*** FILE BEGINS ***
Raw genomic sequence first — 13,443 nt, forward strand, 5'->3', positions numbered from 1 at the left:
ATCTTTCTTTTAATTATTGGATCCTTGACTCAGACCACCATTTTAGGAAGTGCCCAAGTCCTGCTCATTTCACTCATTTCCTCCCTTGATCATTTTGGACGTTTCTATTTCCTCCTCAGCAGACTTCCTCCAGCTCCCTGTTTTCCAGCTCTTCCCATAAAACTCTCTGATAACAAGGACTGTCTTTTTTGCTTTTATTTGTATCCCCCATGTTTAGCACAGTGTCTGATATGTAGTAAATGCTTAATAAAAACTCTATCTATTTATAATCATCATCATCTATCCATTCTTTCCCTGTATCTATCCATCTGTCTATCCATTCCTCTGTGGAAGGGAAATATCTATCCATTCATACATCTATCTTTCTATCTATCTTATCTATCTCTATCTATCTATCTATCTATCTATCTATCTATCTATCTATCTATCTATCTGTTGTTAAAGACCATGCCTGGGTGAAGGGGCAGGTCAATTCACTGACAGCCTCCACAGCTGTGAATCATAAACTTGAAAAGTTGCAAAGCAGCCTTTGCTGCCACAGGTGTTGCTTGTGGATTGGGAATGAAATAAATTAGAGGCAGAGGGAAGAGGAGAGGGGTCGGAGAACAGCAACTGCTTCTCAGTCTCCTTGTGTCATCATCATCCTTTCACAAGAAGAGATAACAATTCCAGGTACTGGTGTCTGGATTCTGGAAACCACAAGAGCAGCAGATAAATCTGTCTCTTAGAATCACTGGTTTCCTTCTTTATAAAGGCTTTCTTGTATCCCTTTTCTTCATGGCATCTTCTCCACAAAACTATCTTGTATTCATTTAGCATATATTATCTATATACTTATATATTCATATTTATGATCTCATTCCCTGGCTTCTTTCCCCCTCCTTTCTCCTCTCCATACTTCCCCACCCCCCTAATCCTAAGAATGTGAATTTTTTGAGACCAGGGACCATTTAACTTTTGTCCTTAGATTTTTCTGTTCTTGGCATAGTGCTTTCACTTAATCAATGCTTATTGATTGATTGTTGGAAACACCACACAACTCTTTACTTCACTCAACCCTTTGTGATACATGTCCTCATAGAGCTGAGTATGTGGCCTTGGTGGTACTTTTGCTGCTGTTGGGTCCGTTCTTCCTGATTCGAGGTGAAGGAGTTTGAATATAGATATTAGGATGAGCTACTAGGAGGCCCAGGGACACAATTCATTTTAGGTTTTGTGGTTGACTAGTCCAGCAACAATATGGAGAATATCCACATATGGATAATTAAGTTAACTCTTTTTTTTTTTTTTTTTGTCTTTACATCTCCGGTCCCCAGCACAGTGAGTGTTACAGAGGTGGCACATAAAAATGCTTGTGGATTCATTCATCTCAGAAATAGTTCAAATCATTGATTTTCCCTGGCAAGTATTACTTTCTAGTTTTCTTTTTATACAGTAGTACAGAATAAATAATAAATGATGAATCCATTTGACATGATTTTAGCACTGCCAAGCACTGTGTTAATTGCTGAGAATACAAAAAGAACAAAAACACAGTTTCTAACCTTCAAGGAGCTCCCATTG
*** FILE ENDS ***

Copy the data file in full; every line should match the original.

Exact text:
Raw genomic sequence first — 13,443 nt, forward strand, 5'->3', positions numbered from 1 at the left:
ATCTTTCTTTTAATTATTGGATCCTTGACTCAGACCACCATTTTAGGAAGTGCCCAAGTCCTGCTCATTTCACTCATTTCCTCCCTTGATCATTTTGGACGTTTCTATTTCCTCCTCAGCAGACTTCCTCCAGCTCCCTGTTTTCCAGCTCTTCCCATAAAACTCTCTGATAACAAGGACTGTCTTTTTTGCTTTTATTTGTATCCCCCATGTTTAGCACAGTGTCTGATATGTAGTAAATGCTTAATAAAAACTCTATCTATTTATAATCATCATCATCTATCCATTCTTTCCCTGTATCTATCCATCTGTCTATCCATTCCTCTGTGGAAGGGAAATATCTATCCATTCATACATCTATCTTTCTATCTATCTTATCTATCTCTATCTATCTATCTATCTATCTATCTATCTATCTATCTATCTATCTATCTGTTGTTAAAGACCATGCCTGGGTGAAGGGGCAGGTCAATTCACTGACAGCCTCCACAGCTGTGAATCATAAACTTGAAAAGTTGCAAAGCAGCCTTTGCTGCCACAGGTGTTGCTTGTGGATTGGGAATGAAATAAATTAGAGGCAGAGGGAAGAGGAGAGGGGTCGGAGAACAGCAACTGCTTCTCAGTCTCCTTGTGTCATCATCATCCTTTCACAAGAAGAGATAACAATTCCAGGTACTGGTGTCTGGATTCTGGAAACCACAAGAGCAGCAGATAAATCTGTCTCTTAGAATCACTGGTTTCCTTCTTTATAAAGGCTTTCTTGTATCCCTTTTCTTCATGGCATCTTCTCCACAAAACTATCTTGTATTCATTTAGCATATATTATCTATATACTTATATATTCATATTTATGATCTCATTCCCTGGCTTCTTTCCCCCTCCTTTCTCCTCTCCATACTTCCCCACCCCCCTAATCCTAAGAATGTGAATTTTTTGAGACCAGGGACCATTTAACTTTTGTCCTTAGATTTTTCTGTTCTTGGCATAGTGCTTTCACTTAATCAATGCTTATTGATTGATTGTTGGAAACACCACACAACTCTTTACTTCACTCAACCCTTTGTGATACATGTCCTCATAGAGCTGAGTATGTGGCCTTGGTGGTACTTTTGCTGCTGTTGGGTCCGTTCTTCCTGATTCGAGGTGAAGGAGTTTGAATATAGATATTAGGATGAGCTACTAGGAGGCCCAGGGACACAATTCATTTTAGGTTTTGTGGTTGACTAGTCCAGCAACAATATGGAGAATATCCACATATGGATAATTAAGTTAACTCTTTTTTTTTTTTTTTTTGTCTTTACATCTCCGGTCCCCAGCACAGTGAGTGTTACAGAGGTGGCACATAAAAATGCTTGTGGATTCATTCATCTCAGAAATAGTTCAAATCATTGATTTTCCCTGGCAAGTATTACTTTCTAGTTTTCTTTTTATACAGTAGTACAGAATAAATAATAAATGATGAATCCATTTGACATGATTTTAGCACTGCCAAGCACTGTGTTAATTGCTGAGAATACAAAAAGAACAAAAACACAGTTTCTAACCTTCAAGGAGCTCCCATTG